It’s a wide-ranging question but I feel like, to sum it up, it’s looking at every choice you make and weighing out the cost benefit analysis — not just in terms of money but in terms of those factors.
LTH: You reference “passive house” on the website. What is passive house?
CH: I would encourage you to look at passive house U.S., but passive house is a term that comes from Europe, essentially out of Germany, but it is a house that is designed to capture all of the passive energy sources available such that it requires as little energy to run as possible.
So in our environment it is essentially a super-insulated home with exceptionally efficient windows, that is designed basically to maximize or minimize input from the sun, from the inhabitants, from the internal appliances, things like that, and it captures that heat and tries to minimize heat loss. It also minimizes heat gain during the times of year that it’s warm. And so the model also applies to hot climates.
Basically, passive house is a certification body that is aimed at addressing CO2 emissions and it’s aimed at issuing design criteria to build structures that are carbon neutral within a set period of time, and it takes into account not only the emissions that are associated with running the space but also with the materials that go into building it.
LTH: Since starting the company, have you noticed any changes in terms of broader building patterns and more or less emphasis on the sustainable aspect?
CH: Absolutely massive shifts in the direction of sustainability, especially in terms of energy efficiency. California is certainly leading the way with its energy codes that are inspired by passive house and the LEED code — there are several agencies that write code for building around the world and in North America and the leaders of those organizations that decide on building codes have said that passive house level construction will literally be mandatory across the United States and more or less pushing for that world-wide in the next decade. And so we’re seeing a massive shift toward energy efficiency.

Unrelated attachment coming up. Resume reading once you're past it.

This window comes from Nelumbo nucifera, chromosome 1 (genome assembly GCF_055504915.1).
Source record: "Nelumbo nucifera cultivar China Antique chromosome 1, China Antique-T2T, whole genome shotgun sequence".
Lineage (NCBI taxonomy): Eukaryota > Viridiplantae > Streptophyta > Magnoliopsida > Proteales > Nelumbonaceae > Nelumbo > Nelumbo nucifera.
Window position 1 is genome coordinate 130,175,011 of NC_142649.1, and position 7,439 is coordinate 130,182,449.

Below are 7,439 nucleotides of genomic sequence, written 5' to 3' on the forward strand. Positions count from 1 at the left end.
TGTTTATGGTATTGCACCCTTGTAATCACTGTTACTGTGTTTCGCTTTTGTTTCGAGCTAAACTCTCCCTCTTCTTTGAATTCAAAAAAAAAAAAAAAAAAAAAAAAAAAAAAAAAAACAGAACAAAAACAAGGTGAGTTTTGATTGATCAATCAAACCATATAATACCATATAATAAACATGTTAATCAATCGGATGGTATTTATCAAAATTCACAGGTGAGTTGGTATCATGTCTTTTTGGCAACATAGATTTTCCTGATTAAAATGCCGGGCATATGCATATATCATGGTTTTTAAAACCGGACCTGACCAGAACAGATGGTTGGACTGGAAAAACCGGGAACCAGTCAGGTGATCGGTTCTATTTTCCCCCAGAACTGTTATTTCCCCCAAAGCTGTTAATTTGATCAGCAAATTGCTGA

To kind of sum it up, it is the experience that we’ve had that sustainability was when we started mostly about the materials and responsible sourcing of materials and has become increasingly focused on energy efficiency.
LTH: Looking at some of the photos of past projects, there are some really sleek looking homes. Does having a sustainable home mean, in any way, that you have to sacrifice style or comfort?
CH: Certainly not. I find that often the two can be married quite nicely. I would say there is literally no style limitations other than there are certain challenges meeting the passive house level of certification. For instance, if you want to have a wood-burning stove in a passive house, that becomes very difficult because one of their requirements is to have a certain level of air tightness to the home, and as soon as you put in a fireplace with a chimney flue that becomes very hard to maintain that airtightness for the home. That’s just one example of having to design toward efficiency, rather than a style of choice.
But one of the other things we’re seeing more and more is that the return on investment has become more appealing to people who really look toward owning their homes for the long term. I would say 90 plus percent of our clients are building for long-term ownership. And spending money up front on cost savings for the future running of the home has become a much easier calculation to sell to people these days. And it’s just getting better in terms of home technologies and the cost of energy.